The results of the election, while not entirely unexpected, took many people, the government included, by surprise. We can refer to the most salient outcomes as follows:
i. The National Democratic party (NDP), in spite of overwhelming governmental support, suffered from a flagrant disapproval by the electorate. This was particularly obvious in the case of the official candidates of the NDP. The party had to accept the humiliating readmission of their deserted members who won the election.
ii. The secular opposition parties received a no less humiliating slap from the public. Prominent figures among them lost their long held seats.
iii. Perhaps, the only winner is the unauthorised party (Muslim Brothers). They presented less than one third of candidates and seem to amass almost one fifth of the seats. What if they ran in all constituencies?
iv. Regardless of who is running, the election witnessed a higher level of irregularity, corruption and the use (in fact abuse) of money and even of brutal violence. Both the NDP and the Muslim Brothers shared, probably equally, in the responsibility for these irregularities. The police and the security forces were not always as neutral or effective as one would expect.
v. The rate of participation in the election is particularly low. Only one in four took part, the majority of the population remained aloof.
With these outcomes, what conclusions is one supposed to draw?
Perhaps the first test will be about the new amendment of Article 76. This amendment was subject to a wide controversy and it seems that it has come to deadlock. With such a new parliament, the NDP would stand as the only political party eligible to present a candidate for the next Presidential election. This will be a serious setback for the government’s claim of a presidential election among several candidates. Eventually, Muslim Brothers, as independents, would also be able to present their candidate. This would constitute an odd situation for the NDP; i.e. to chose between a single NDP candidate for the presidency, or else to face a competition with an independent candidate from the Muslim Brothers. With such a nightmare scenario, it is more than probable that the new Article 76 of the Constitution will have to fade into oblivion. Thus, Article 76 which seemed to have been tailor-made to fit some aspirants to the post, will end up short-lived. Indeed, its fate is doomed.
Regardless of the Article 76, the rise of Muslim Brothers has aroused a wave of fear of a potential take-over by a militant Islamic regime. The Islamic tide in many places has created a mood of apprehension among substantial sections of the society. This does not mean that the Muslim Brothers, if they win the election, would necessarily establish a militant Khomeni-type regime. They actually deny this accusation, affirming that they are bound by the democratic rules. But the doubt is there, and you cannot dissipate these doubts simply by verbal denials. After all, fear is one of the deepest human instincts.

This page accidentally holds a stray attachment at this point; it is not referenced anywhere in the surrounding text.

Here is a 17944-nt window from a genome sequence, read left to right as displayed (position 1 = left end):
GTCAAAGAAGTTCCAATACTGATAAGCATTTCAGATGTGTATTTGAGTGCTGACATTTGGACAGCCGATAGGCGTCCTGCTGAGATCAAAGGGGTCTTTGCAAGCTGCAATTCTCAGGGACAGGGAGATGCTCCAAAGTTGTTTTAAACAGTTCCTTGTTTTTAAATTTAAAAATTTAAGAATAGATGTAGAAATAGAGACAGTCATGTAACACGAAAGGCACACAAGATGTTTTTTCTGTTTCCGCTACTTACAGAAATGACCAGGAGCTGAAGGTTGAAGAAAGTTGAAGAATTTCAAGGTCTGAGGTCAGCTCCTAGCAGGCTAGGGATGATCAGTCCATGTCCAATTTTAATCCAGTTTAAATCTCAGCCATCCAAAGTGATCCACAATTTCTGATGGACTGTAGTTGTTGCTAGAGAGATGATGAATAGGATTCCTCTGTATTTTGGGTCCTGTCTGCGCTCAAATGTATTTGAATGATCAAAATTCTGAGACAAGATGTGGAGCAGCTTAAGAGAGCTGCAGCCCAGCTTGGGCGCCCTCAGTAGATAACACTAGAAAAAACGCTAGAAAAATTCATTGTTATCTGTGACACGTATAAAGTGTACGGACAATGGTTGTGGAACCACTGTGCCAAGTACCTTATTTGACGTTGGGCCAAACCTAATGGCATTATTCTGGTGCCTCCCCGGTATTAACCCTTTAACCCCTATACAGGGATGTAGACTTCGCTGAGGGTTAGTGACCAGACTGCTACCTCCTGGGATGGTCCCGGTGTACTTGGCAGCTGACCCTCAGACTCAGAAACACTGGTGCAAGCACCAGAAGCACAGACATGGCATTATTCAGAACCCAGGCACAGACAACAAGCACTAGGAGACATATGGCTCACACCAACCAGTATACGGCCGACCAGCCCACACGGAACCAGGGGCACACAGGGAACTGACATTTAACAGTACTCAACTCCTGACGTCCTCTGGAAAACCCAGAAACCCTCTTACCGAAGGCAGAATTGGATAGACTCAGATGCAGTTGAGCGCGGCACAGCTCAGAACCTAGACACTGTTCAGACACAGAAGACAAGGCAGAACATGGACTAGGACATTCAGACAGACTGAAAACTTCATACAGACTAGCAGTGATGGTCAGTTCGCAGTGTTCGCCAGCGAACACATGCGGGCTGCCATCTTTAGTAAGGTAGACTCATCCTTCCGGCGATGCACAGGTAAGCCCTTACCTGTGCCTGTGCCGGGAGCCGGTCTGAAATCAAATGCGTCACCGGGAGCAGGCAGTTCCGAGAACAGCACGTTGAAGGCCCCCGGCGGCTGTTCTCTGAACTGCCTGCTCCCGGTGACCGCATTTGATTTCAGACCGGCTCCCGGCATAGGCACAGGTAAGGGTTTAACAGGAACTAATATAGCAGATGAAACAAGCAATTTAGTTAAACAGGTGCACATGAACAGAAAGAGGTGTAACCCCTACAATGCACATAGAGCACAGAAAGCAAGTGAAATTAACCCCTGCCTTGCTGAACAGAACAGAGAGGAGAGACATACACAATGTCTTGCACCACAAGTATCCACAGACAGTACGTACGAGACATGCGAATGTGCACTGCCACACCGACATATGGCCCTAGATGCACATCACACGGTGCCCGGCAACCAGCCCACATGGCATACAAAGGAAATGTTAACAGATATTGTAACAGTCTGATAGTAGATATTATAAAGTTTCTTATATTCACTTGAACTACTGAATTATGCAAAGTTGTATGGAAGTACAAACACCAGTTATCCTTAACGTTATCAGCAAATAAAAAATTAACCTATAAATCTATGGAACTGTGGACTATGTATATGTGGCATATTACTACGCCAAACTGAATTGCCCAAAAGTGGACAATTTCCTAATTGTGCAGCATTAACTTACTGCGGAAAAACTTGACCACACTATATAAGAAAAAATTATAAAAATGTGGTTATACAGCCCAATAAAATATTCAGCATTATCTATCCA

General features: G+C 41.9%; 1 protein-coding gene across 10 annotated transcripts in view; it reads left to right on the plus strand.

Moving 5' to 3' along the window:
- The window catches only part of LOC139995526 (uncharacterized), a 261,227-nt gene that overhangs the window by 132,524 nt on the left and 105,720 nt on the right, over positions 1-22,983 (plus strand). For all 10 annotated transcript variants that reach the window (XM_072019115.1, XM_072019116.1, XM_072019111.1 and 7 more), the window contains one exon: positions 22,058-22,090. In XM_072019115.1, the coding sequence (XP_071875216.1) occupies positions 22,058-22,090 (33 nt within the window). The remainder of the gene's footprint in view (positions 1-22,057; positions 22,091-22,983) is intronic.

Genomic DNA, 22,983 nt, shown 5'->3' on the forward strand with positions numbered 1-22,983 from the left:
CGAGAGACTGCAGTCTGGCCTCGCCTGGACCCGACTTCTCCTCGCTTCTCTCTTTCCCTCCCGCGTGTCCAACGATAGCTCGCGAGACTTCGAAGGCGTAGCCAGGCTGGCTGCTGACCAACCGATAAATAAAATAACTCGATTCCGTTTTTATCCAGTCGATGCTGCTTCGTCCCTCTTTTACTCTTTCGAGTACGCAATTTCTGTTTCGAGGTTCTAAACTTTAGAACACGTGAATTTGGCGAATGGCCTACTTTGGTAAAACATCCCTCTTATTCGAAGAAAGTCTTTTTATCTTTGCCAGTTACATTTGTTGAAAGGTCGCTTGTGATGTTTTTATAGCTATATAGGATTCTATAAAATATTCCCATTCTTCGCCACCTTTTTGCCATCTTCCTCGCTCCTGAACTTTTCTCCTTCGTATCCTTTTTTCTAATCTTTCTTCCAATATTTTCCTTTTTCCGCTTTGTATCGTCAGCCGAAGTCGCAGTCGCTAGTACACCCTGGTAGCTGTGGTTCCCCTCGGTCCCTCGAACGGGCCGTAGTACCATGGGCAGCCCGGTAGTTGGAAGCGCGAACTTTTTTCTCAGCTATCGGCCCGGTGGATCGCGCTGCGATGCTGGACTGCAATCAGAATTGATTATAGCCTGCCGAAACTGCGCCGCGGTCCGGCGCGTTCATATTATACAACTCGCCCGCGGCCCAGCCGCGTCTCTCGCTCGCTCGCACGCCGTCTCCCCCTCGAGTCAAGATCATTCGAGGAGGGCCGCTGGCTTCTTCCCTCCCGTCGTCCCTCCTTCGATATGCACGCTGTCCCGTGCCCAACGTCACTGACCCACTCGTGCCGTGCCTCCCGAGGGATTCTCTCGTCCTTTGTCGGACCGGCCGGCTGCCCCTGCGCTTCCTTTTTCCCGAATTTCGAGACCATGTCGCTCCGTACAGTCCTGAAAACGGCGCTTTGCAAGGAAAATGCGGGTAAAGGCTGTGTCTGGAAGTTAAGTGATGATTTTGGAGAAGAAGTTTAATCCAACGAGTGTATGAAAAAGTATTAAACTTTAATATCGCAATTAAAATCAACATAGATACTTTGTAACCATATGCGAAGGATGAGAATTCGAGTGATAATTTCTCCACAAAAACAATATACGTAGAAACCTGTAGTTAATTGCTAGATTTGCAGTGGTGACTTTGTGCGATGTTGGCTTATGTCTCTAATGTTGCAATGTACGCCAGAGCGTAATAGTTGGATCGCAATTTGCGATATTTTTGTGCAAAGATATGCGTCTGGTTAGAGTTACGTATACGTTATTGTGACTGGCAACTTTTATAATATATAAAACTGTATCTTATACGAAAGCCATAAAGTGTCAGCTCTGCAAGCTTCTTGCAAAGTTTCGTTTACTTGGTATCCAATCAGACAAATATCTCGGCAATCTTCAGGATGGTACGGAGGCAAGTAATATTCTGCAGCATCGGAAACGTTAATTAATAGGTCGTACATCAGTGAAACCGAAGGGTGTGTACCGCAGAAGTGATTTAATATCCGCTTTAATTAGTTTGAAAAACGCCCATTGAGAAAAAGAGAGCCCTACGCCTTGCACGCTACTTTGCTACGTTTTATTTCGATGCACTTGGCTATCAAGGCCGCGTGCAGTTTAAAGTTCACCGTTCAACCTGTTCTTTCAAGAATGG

The new election is in fact a serious challenge to both Muslim Brothers and their opponents of liberal traditions. Muslim Brothers have to prove their sincerity and commitment to the democratic process. They need to present their credentials of moderation and realism. The secular parties have to join their forces and mobilise the dormant elements of the society and bring them back to the political arena. They need to show dynamism and to appeal to the public. All this will bring more vitality to the political life in Egypt.
The last elections, both Presidential and Legislative, will have the merit of bringing back life to politics. Over the last fifty years, politics has been relegated to the background. With the hope of Muslim Brothers to reach power on the one side, and fears of the civil forces in their defence of the secular values on the other side, politics is moving again to the foreground. With the fears of the ones and the hopes of the others, the body politics would vibrate once more after long demise
The last election, with all its shortcomings, could also be benevolent, it is a wake up call for everyone. It is an eye-opener; ballot absenteeism is in fact very costly. This is the time for each citizen to assume his role. People have grown up and should rise to their responsibilities.
Al Ahram Weekly 2.2.2006
Economic Growth in Egypt: Impediments and Constraints (1974–2004)